But at least the American people have an appropriately jaundiced view about what will happen if Obama does prevail.
Though I suppose these numbers don’t necessarily show that people are against higher taxes. Perhaps some of the 57 percent want higher taxes because they want more government.
After all, that’s the most logical interpretation of the election results in California, where voters approved a referendum to rape and pillage upper-income taxpayers.
But I suspect – and definitely hope – that most of the 57 percent understand that making America more like Europe is not a desirable outcome.
By the way, I shared some polling data last week showing that CPAs think that changes in tax rates lead to substantial Laffer Curve effects.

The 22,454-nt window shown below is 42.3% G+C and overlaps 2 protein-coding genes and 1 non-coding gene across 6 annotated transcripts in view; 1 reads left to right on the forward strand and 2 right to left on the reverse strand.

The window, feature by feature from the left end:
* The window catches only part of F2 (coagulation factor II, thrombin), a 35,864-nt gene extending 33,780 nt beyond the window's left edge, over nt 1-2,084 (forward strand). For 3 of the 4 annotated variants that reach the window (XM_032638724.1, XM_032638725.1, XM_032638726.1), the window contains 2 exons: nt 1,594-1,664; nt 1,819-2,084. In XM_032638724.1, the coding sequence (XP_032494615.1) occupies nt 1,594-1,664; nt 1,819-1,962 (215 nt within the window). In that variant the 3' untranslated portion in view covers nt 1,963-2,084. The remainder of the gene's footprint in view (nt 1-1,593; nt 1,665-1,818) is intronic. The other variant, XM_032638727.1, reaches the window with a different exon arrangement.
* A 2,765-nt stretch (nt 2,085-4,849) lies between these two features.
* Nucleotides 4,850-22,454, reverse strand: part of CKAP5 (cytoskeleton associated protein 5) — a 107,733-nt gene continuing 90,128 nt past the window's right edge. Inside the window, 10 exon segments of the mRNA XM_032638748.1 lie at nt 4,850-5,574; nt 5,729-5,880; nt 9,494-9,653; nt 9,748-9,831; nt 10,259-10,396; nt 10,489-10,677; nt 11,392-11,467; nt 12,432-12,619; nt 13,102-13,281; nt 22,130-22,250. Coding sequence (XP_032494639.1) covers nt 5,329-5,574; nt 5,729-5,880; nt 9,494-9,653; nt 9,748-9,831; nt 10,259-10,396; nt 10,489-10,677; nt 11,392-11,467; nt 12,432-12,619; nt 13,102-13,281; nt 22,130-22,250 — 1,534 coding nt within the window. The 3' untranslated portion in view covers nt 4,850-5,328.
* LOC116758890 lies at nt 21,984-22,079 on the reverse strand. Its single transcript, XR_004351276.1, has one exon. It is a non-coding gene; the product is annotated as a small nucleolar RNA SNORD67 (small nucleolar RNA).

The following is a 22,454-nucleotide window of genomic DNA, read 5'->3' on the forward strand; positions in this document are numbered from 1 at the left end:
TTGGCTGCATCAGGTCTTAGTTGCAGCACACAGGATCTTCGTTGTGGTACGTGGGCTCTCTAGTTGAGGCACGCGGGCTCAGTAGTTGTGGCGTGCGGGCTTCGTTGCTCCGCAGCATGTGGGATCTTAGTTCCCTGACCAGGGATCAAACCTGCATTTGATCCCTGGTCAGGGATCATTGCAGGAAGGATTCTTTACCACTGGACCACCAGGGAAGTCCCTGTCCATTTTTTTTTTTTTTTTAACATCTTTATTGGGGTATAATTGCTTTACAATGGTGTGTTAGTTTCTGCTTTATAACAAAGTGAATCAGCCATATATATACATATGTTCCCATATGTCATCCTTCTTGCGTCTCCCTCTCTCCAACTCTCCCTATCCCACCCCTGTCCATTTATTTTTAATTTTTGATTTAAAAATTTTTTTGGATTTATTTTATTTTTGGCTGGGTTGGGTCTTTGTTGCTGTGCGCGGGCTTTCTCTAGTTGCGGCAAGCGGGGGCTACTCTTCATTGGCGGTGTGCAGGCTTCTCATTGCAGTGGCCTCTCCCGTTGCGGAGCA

They were also asked their opinion on whether higher taxes will be used for deficit reduction.
As you can see, they were even more skeptical than the general public, with more than 60 percent definitely thinking that more revenue in Washington will lead to more spending.
To be sure, there’s no particular reason to think that CPAs have any special insight on this issue. On the Laffer Curve question, by contrast, they presumably do have insider knowledge of how taxpayers respond when tax policy changes.
But I’m digressing. The point of this post is to explain that higher taxes will lead to bigger government.
And if you don’t believe me, then why did the New York Times unintentionally admit that the only budget deal that actually resulted in a budget surplus was the one that cut taxes instead of raising them?